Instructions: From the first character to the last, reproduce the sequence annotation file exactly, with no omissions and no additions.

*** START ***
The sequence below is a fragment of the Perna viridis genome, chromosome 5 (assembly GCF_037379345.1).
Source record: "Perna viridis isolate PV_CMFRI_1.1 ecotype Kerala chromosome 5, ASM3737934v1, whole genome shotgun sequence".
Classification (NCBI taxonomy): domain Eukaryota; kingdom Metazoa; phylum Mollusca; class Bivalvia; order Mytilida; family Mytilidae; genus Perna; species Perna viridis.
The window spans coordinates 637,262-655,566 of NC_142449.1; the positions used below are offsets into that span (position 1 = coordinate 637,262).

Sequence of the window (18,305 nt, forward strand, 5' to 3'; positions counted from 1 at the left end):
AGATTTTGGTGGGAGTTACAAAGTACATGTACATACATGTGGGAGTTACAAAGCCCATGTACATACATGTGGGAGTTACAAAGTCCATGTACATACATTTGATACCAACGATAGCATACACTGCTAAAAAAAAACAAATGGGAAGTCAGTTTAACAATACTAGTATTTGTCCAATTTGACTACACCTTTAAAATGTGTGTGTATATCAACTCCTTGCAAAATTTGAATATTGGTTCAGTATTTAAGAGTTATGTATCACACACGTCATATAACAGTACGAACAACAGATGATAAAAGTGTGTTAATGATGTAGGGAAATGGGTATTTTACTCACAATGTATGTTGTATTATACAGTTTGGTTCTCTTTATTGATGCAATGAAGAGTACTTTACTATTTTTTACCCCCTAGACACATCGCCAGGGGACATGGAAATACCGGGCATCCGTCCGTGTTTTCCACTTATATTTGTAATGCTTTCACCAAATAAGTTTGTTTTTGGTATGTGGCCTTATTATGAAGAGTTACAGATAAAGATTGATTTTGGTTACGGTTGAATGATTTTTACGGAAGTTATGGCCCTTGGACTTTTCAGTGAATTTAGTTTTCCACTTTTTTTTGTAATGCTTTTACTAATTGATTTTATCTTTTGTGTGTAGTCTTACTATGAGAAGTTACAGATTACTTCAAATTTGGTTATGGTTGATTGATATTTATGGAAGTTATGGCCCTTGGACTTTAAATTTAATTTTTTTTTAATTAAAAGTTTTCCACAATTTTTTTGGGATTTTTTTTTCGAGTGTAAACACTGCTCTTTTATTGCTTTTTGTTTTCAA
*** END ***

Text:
The sequence below is a fragment of the Perna viridis genome, chromosome 5 (assembly GCF_037379345.1).
Source record: "Perna viridis isolate PV_CMFRI_1.1 ecotype Kerala chromosome 5, ASM3737934v1, whole genome shotgun sequence".
Classification (NCBI taxonomy): domain Eukaryota; kingdom Metazoa; phylum Mollusca; class Bivalvia; order Mytilida; family Mytilidae; genus Perna; species Perna viridis.
The window spans coordinates 637,262-655,566 of NC_142449.1; the positions used below are offsets into that span (position 1 = coordinate 637,262).

Sequence of the window (18,305 nt, forward strand, 5' to 3'; positions counted from 1 at the left end):
AGATTTTGGTGGGAGTTACAAAGTACATGTACATACATGTGGGAGTTACAAAGCCCATGTACATACATGTGGGAGTTACAAAGTCCATGTACATACATTTGATACCAACGATAGCATACACTGCTAAAAAAAAACAAATGGGAAGTCAGTTTAACAATACTAGTATTTGTCCAATTTGACTACACCTTTAAAATGTGTGTGTATATCAACTCCTTGCAAAATTTGAATATTGGTTCAGTATTTAAGAGTTATGTATCACACACGTCATATAACAGTACGAACAACAGATGATAAAAGTGTGTTAATGATGTAGGGAAATGGGTATTTTACTCACAATGTATGTTGTATTATACAGTTTGGTTCTCTTTATTGATGCAATGAAGAGTACTTTACTATTTTTTACCCCCTAGACACATCGCCAGGGGACATGGAAATACCGGGCATCCGTCCGTGTTTTCCACTTATATTTGTAATGCTTTCACCAAATAAGTTTGTTTTTGGTATGTGGCCTTATTATGAAGAGTTACAGATAAAGATTGATTTTGGTTACGGTTGAATGATTTTTACGGAAGTTATGGCCCTTGGACTTTTCAGTGAATTTAGTTTTCCACTTTTTTTTGTAATGCTTTTACTAATTGATTTTATCTTTTGTGTGTAGTCTTACTATGAGAAGTTACAGATTACTTCAAATTTGGTTATGGTTGATTGATATTTATGGAAGTTATGGCCCTTGGACTTTAAATTTAATTTTTTTTTAATTAAAAGTTTTCCACAATTTTTTTGGGATTTTTTTTTCGAGTGTAAACACTGCTCTTTTATTGCTTTTTGTTTTCAA